How to check it?

Here you have three options to make a check on the DNS propagation. Decide depending on your operating system (OS).

For Linux and macOS users, here you have the Dig command.

First, open your Terminal, and next write: 

dig domainname.com 

It will trigger a lookup for an A or AAAA record. As a result, you are going to view the IP addresses of your website. If they have changed, DNS propagation is completed. If they haven’t, it will require a little more time.

*Replace with your domain name and TLD instead of the ones in the example.

For Windows 10 users, here you have the Nslookup command.

Open the Command Prompt, and then type: 

nslookup domainname.com

Once again, the lookup result is going to show out if your website’s IP addresses have changed or not.

*Replace with your domain name and TLD instead of the ones in the example.

Online checkers of DNS propagation.

You could use online tools for making DNS lookups to review data associated with your domain name. In addition, you can examine if the DNS modifications you created have been updated. 

Network

3 types of Load Balancing

Load balancing is a method of traffic management that will redirect the incoming traffic to your multiple servers. That way, non of them will get all the traffic, they will be able to manage less traffic better, and your network will be stronger. Now we will look 3 types of Load Balancing and how do they differ from one another.

Network load balancing

The network load balancing is ideal for balancing TCP and UDP traffic from clients over the internet. It operates on Layer 4 (the transport layer) of the OSI model (Open Systems Interconnection Model). When the network load balancer receives the traffic, it uses its algorithm and directs the traffic to one of the predefined servers in its list. It opens a TCP connection on the designated port and forwards the requests without modifying them. Not modifying them, but also not inspecting them, which means that the traffic is not checked about malicious packets, not it is organized based on the type of traffic it is. The focus here is just to transfer the traffic to various servers that are on the network.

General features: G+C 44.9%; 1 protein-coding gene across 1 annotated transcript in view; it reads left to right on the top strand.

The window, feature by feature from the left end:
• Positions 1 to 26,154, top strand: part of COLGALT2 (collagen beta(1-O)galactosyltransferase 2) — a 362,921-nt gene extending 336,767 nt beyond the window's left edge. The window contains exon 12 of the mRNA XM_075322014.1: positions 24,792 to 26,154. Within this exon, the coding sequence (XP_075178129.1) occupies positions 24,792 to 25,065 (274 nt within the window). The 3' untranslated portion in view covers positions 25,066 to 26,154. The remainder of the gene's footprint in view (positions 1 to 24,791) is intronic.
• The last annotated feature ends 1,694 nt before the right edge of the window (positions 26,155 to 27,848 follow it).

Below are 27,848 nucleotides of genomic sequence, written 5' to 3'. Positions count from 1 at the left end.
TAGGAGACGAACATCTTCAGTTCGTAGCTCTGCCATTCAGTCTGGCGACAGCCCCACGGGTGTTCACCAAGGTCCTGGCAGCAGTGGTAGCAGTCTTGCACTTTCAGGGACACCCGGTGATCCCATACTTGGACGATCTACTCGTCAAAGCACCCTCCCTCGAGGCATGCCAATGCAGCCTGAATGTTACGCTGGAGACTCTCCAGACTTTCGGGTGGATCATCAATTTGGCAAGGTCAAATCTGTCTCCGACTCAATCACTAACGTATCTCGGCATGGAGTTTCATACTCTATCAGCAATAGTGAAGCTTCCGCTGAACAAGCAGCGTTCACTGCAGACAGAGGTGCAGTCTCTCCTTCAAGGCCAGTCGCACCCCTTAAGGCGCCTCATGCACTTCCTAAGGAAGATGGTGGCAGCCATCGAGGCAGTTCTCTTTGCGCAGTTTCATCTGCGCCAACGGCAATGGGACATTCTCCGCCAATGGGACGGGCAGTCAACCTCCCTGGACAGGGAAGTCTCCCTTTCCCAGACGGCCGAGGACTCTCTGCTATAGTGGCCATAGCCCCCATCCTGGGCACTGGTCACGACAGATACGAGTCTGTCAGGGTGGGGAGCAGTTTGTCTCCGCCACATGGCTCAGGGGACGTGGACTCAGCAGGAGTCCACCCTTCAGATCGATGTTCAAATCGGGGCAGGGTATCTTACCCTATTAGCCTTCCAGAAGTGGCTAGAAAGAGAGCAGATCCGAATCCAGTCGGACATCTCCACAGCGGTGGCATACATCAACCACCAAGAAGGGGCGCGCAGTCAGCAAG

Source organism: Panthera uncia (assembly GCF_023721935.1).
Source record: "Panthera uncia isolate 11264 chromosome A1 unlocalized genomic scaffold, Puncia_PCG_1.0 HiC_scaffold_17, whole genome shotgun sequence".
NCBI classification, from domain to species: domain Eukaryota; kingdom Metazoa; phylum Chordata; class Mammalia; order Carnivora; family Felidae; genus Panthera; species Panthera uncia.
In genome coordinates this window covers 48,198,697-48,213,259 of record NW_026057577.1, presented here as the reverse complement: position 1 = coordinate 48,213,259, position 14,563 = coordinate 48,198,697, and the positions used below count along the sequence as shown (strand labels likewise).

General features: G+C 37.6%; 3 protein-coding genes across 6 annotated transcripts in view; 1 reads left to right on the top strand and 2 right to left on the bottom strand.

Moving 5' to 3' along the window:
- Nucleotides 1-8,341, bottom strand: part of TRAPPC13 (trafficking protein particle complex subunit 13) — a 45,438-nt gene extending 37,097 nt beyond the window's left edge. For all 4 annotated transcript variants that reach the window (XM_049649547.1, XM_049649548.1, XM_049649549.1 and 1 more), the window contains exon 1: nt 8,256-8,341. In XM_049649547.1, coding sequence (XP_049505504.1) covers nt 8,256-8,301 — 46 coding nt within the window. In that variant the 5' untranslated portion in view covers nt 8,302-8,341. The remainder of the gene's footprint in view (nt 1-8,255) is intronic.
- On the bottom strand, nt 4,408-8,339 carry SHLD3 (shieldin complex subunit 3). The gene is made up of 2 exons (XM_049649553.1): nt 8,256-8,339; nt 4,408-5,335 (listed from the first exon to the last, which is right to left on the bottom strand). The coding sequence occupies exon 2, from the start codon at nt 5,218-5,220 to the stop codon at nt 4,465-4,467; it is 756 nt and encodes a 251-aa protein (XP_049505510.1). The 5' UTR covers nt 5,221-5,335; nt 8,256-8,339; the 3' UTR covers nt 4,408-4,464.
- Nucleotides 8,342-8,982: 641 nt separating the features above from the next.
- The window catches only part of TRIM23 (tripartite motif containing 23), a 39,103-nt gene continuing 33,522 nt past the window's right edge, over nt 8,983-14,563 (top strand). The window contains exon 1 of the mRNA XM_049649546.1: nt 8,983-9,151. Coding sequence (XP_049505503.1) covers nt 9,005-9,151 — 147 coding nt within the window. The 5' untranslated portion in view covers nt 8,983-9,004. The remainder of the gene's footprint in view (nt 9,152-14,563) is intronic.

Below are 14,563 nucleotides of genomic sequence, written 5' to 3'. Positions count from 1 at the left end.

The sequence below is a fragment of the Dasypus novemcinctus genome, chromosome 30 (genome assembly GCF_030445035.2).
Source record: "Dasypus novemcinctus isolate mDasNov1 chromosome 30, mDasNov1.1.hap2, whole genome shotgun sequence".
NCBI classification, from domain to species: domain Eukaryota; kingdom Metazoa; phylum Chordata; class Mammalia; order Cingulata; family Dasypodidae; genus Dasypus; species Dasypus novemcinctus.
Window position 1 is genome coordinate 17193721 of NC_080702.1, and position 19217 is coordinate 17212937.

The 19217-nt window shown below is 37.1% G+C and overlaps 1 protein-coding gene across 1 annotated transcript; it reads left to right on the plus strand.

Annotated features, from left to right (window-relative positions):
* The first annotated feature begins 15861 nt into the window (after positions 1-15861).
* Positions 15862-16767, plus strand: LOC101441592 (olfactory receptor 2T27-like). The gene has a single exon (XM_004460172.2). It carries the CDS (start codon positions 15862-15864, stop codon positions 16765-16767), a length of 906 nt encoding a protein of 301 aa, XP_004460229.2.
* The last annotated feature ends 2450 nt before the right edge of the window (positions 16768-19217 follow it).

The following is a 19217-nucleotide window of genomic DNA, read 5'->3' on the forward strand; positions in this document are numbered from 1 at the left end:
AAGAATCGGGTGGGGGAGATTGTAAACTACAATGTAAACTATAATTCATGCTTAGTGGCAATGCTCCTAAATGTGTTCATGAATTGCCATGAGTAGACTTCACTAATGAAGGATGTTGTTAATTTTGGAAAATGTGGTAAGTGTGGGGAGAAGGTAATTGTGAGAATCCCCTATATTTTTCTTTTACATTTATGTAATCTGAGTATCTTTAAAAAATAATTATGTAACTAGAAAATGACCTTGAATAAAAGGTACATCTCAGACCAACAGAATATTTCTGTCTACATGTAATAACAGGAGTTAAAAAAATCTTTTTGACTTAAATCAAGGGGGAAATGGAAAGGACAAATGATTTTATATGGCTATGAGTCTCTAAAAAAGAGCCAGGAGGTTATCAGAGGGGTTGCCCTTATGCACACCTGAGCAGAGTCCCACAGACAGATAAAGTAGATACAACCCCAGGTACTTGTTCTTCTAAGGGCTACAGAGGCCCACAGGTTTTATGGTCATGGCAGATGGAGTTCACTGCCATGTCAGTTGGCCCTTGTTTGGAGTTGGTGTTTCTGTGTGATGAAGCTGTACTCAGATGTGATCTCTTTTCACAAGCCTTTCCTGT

You can use it when you are expecting large TCP or UDP traffic spikes, and you want to keep the packets unchanged.

It is easy to set up, scalable and it can save you during times of extreme traffic.

Classic

The Classic load balancing is very similar to network load balancing. It also can manage TCP and UDP, but also SSL, HTTP, and HTTPS traffic. The big difference here is that it works both on Layer 4 and Layer 7 of the OSI model. It has 3 components: the Classic load balancing instances, Listeners, and the Back-end servers.

The CLB instances will capture the traffic and distribute it to the Backed servers.

The Listeners will check the Back-end servers and see if they are functional. If any of them is down, they will give instruction to the CLB not to direct traffic to them until they are back in order.

The Classic load balancing is relatively economical, easy to set up, and provides good availability.

It also supports sticky sessions, so if a client connects to a particular Back-end server, it will stick to it and won’t go and connect to another for the time of the session.

Application load balancing

The Application load balancing works only on layer 7 (the application layer) of the OSI model. Here the load balancer is more intelligent and uses many parameters like hostname, host location (IP address), port number, and other parameters of the query. It supports protocols like HTTP, HTTPS, and WebSockets. It supports a sticky session that keeps the session open and doesn’t redirect to another instance. The Application load balancer checks the Back-end servers for different parameters and can take more advanced decisions regarding traffic distribution. It has the same components as the Classic one: load balancers, listeners, and back-end servers.

These are the 3 types of Load Balancing. You should pay attention to the protocols they use and at what level of the OSI model they work to properly understand them.